10

Since vet stated that it might be better for them to prevent dehydration I bought a cat fountain for my girls (Catit Flower Fontain). However they seem obsessed with deconstructing it into basic parts (remove lid by tooth etc.) which, well, makes it no longer work.

I tried to weight the lid down by putting a few stones on it (that I cleaned beforehand) but now they are managing to tilt the lid anyway to stop it from working. I thought about duct tape but I don't know if it won't be toxic.

5
  • 2
    I'd love to know an answer to this. My cats are constantly trying to tip over their fountain, because they're interested in where the water is coming from (they think it comes from the ground, not that it gets cycled). I love them for their inquisitive nature, but I think it's impossible to tell them to stop without destroying that inquisitive nature.
    – Flater
    Nov 28 '17 at 11:26
  • @Flater Oh yes. They are little scientists, aren't they. Nov 30 '17 at 0:06
  • how about just an old fashion stainless steel bowl with water? no lid to lift and no hidden compartments to investigate. Not all cats HAVE to have a water fountain to drink.
    – PandaPants
    Jul 19 '18 at 16:40
  • 1
    @PandaPants That's what they have now. However usually cats prefer running water over standing one as in nature the former is likely to be better (less chance of pollutants). Sure - not a problem in modern times but tell that to thousands of years of evolution... Jul 19 '18 at 20:43
  • Have you considered a different type of fountain? That's a basic plastic design that's really easy for a cat to pull apart; there are plenty on the market that are metal or ceramic, which are both heavier/harder to pull apart, and easier to clean.
    – Allison C
    Nov 2 '18 at 13:00
4

Try a different fountain.

You might like the look of that specific fountain, but it's made of lightweight plastic pieces that are assembled in a way that allows them to be easily moved by a pet (a lightweight plastic lid seated on top of the reservoir).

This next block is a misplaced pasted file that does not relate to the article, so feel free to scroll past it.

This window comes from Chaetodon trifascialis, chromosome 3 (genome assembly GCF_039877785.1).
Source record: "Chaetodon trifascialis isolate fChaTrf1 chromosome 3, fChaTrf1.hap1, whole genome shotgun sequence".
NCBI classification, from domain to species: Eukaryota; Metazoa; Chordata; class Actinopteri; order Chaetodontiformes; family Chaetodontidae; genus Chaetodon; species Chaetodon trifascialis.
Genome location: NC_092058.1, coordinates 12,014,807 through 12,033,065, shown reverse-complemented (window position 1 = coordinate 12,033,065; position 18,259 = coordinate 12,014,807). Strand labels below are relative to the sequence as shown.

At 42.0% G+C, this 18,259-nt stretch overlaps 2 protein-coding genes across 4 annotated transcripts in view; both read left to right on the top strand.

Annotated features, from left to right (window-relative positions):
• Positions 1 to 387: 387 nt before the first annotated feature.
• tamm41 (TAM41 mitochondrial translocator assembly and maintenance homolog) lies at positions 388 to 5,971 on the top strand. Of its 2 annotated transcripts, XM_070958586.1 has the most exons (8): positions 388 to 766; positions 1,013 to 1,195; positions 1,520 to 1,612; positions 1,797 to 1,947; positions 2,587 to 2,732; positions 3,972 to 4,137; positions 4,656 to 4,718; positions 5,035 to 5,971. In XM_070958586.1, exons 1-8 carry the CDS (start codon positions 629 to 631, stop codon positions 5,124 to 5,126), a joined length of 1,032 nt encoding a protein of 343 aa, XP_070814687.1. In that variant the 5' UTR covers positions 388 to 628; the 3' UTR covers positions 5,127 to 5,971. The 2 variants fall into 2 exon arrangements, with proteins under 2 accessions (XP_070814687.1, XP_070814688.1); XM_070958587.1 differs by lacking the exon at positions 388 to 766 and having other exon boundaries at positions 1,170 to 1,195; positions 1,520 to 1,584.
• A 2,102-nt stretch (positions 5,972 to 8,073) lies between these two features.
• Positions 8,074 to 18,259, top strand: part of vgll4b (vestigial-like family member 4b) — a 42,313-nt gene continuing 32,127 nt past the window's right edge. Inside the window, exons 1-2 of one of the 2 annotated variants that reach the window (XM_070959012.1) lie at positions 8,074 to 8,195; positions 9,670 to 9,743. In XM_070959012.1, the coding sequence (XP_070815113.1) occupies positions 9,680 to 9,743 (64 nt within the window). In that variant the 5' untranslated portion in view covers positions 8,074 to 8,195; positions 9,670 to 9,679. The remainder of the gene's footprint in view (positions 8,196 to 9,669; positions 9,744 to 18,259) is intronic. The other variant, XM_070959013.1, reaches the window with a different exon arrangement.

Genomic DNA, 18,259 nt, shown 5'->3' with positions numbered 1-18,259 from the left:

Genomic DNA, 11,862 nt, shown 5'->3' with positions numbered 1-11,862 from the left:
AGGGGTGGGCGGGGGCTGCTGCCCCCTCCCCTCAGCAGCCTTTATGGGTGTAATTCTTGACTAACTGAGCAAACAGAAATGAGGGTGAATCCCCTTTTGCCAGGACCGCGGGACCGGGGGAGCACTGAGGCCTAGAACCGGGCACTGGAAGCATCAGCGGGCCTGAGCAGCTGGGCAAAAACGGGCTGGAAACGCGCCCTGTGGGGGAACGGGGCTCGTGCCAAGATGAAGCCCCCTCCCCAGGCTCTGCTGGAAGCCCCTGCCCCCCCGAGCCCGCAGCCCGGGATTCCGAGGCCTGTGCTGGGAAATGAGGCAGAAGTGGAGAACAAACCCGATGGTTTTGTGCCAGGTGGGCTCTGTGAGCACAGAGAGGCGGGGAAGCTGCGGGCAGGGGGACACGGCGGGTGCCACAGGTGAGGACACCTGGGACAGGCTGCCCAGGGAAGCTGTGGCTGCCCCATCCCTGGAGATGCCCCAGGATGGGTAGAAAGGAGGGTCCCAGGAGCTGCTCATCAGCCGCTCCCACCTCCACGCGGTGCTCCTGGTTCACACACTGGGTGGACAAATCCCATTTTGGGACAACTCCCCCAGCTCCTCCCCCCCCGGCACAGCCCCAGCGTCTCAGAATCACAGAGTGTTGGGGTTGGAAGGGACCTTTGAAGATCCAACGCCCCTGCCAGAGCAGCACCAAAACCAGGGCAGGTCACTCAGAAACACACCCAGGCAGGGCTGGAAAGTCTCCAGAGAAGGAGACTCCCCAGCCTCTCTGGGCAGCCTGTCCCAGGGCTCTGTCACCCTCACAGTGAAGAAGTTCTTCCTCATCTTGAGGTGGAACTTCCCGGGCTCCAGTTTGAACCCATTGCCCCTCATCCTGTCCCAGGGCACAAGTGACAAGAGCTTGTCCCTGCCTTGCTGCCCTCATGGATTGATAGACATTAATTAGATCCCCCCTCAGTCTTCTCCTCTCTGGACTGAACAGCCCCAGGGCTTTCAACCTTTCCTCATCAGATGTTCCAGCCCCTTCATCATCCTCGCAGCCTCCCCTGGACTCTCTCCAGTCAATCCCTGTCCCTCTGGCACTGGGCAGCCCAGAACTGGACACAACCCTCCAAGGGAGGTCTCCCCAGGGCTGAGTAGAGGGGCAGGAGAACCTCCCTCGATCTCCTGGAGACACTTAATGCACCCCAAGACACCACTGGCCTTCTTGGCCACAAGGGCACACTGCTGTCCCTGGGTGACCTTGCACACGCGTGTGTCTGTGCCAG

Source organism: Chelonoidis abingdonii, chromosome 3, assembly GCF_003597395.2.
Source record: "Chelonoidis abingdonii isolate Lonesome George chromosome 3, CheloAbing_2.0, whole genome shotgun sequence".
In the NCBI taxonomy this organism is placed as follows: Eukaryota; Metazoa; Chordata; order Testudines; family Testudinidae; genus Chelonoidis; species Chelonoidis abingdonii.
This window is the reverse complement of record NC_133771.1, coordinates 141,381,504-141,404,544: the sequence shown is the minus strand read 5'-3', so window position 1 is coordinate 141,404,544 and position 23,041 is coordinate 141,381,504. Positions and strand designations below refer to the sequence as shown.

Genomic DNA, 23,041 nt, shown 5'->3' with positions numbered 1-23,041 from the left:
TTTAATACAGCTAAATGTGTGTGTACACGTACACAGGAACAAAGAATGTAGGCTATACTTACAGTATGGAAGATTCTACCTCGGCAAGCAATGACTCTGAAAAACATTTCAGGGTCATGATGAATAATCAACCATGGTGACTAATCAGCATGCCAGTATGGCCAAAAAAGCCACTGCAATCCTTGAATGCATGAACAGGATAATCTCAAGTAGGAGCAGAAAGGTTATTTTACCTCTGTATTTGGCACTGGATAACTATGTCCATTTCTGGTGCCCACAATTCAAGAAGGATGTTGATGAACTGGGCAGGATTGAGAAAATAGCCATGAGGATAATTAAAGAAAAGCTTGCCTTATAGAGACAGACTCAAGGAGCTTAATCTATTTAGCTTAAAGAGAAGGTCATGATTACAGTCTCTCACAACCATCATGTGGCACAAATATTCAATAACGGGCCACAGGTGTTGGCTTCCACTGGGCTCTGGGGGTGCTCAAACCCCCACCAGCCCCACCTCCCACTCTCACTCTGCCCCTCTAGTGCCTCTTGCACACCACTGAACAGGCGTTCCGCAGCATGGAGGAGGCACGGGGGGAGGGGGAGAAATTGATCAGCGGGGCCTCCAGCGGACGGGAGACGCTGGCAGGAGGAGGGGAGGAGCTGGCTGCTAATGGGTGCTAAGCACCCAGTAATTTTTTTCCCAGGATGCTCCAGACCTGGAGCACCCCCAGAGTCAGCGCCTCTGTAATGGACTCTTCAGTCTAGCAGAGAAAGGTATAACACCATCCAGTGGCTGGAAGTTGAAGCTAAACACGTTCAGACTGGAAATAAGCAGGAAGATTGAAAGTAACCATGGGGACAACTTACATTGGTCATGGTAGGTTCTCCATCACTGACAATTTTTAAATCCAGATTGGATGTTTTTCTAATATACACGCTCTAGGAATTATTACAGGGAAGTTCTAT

There are a number of different styles of fountain available, in plastic, metal, or ceramic. If you're determined to stick with a plastic fountain, look at how the pieces are assembled and try thinking like a cat--how can you push, pull, or knock this object apart? If you can't find a reasonable way, try that fountain, otherwise, keep looking around. If you decide to try a different material, you may have an easier task. Cats generally don't care to bite down on metal, and the ceramic ones are frequently too heavy for them to easily move around. They're also both easier to keep clean.

Once you find a fountain that they won't disassemble, consider how they're going to drink from it. Think about how your cats prefer to drink (do they prefer the bowl, a stream coming from the sink, or something else?) and how the fountain matches that desire of theirs. When you've found a match, make it available, but keep their still water available as well in case they still don't care for it. Some cats just don't like fountains, regardless of what cats generally seem to prefer.

Keep in mind that the aesthetics of the fountain should be the final consideration, below keeping it in one piece and make it appealing to the cats.

1

enter image description here

I used a small hand drill & some craft wire to hold it down. Doesn’t touch the water & kitty can’t rip it apart.

-2

I have had this problem with my CatIt water fountain. The best way I found to keep it together was some good old fashion DUCK-TAPE. Might not be the prettiest, unless you have pretty duck tape, but it sure works.

1
  • 6
    It's unlikely that the composition of duct tape is food safe, so it's not advisable to use it for food (or beverage) contact for humans or animals.
    – Allison C
    Mar 18 at 19:18

Your Answer

By clicking “Post Your Answer”, you agree to our terms of service, privacy policy and cookie policy

Not the answer you're looking for? Browse other questions tagged or ask your own question.